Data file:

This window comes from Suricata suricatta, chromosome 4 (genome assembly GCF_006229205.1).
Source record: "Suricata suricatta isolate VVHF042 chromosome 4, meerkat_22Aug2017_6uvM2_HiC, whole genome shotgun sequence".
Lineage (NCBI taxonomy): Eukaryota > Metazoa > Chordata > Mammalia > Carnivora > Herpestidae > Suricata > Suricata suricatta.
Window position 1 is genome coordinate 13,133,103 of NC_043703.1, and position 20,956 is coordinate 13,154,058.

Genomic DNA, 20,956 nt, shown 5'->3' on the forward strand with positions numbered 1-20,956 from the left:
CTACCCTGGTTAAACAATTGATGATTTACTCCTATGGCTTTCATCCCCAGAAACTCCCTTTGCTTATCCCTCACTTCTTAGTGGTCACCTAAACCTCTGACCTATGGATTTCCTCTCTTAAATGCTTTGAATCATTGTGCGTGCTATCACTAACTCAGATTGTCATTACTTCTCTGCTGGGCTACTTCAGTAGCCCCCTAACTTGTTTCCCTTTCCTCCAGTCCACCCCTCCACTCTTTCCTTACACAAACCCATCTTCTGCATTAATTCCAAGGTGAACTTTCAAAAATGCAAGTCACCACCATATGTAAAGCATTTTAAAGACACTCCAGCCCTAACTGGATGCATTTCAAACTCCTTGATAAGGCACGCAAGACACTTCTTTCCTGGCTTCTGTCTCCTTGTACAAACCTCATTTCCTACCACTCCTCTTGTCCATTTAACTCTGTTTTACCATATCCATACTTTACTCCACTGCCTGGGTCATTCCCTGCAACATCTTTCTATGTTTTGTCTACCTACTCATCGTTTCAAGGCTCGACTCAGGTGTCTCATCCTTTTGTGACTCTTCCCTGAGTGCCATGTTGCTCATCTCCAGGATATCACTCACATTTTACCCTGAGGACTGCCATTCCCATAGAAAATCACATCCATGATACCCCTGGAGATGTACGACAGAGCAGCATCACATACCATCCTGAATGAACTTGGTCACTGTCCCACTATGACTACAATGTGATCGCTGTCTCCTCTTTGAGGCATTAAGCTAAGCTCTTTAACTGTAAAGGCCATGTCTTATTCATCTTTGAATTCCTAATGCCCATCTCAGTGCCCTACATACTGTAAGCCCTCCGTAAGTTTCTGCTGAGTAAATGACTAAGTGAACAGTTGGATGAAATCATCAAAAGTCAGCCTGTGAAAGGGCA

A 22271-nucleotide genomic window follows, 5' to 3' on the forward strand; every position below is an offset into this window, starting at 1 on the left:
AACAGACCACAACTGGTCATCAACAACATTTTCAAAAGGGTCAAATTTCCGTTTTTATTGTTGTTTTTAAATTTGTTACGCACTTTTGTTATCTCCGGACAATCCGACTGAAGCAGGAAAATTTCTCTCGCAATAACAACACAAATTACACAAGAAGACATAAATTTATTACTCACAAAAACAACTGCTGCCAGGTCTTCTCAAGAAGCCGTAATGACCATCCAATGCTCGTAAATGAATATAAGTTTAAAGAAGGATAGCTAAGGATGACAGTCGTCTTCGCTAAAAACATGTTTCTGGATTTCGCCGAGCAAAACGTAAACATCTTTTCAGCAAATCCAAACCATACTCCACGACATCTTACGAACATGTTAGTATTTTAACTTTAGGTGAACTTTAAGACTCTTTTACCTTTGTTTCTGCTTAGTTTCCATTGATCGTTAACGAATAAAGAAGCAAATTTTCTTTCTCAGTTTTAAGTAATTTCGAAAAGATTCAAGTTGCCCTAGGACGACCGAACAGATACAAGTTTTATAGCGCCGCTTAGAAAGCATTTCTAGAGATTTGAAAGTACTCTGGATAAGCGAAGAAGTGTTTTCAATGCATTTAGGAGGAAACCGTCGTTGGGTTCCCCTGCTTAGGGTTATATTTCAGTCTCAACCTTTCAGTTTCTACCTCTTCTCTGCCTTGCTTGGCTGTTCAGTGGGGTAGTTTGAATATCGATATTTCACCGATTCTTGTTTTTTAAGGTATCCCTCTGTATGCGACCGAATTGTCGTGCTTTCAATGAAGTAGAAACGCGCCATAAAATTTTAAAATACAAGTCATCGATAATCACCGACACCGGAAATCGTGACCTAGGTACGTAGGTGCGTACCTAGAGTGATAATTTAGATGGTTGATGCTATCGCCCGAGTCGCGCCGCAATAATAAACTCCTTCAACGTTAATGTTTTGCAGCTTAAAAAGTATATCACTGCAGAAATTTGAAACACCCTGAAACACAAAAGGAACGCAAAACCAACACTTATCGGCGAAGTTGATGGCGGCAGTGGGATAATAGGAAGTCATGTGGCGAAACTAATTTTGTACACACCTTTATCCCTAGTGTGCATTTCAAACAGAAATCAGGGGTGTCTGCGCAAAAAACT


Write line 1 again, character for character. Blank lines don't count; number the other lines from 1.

This window comes from Suricata suricatta, chromosome 4 (genome assembly GCF_006229205.1).